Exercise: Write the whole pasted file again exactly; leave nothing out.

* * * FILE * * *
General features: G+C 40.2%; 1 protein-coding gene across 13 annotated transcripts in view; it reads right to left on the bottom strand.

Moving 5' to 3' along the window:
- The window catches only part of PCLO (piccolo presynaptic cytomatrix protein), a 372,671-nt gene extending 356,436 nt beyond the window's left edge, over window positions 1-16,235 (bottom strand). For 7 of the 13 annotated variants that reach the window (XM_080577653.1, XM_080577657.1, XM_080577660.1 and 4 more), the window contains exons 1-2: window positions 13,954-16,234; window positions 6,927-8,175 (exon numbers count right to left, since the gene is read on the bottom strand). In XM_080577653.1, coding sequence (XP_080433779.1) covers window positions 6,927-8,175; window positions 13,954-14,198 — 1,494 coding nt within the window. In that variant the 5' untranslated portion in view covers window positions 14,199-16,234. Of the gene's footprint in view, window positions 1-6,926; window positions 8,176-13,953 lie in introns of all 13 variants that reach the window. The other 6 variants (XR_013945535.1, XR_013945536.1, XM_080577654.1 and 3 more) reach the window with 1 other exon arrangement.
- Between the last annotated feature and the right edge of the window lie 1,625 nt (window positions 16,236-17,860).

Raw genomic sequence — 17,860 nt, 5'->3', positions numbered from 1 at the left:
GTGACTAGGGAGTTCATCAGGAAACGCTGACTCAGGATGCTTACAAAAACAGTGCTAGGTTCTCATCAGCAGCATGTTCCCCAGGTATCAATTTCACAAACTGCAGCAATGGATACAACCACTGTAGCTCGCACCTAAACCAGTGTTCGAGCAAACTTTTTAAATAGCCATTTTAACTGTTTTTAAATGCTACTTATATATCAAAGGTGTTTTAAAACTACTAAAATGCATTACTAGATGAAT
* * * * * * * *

General features: G+C 40.2%; 1 protein-coding gene across 13 annotated transcripts in view; it reads right to left on the bottom strand.

Moving 5' to 3' along the window:
- The window catches only part of PCLO (piccolo presynaptic cytomatrix protein), a 372,671-nt gene extending 356,436 nt beyond the window's left edge, over window positions 1-16,235 (bottom strand). For 7 of the 13 annotated variants that reach the window (XM_080577653.1, XM_080577657.1, XM_080577660.1 and 4 more), the window contains exons 1-2: window positions 13,954-16,234; window positions 6,927-8,175 (exon numbers count right to left, since the gene is read on the bottom strand). In XM_080577653.1, coding sequence (XP_080433779.1) covers window positions 6,927-8,175; window positions 13,954-14,198 — 1,494 coding nt within the window. In that variant the 5' untranslated portion in view covers window positions 14,199-16,234. Of the gene's footprint in view, window positions 1-6,926; window positions 8,176-13,953 lie in introns of all 13 variants that reach the window. The other 6 variants (XR_013945535.1, XR_013945536.1, XM_080577654.1 and 3 more) reach the window with 1 other exon arrangement.
- Between the last annotated feature and the right edge of the window lie 1,625 nt (window positions 16,236-17,860).

Raw genomic sequence — 17,860 nt, 5'->3', positions numbered from 1 at the left:
GTGACTAGGGAGTTCATCAGGAAACGCTGACTCAGGATGCTTACAAAAACAGTGCTAGGTTCTCATCAGCAGCATGTTCCCCAGGTATCAATTTCACAAACTGCAGCAATGGATACAACCACTGTAGCTCGCACCTAAACCAGTGTTCGAGCAAACTTTTTAAATAGCCATTTTAACTGTTTTTAAATGCTACTTATATATCAAAGGTGTTTTAAAACTACTAAAATGCATTACTAGATGAAT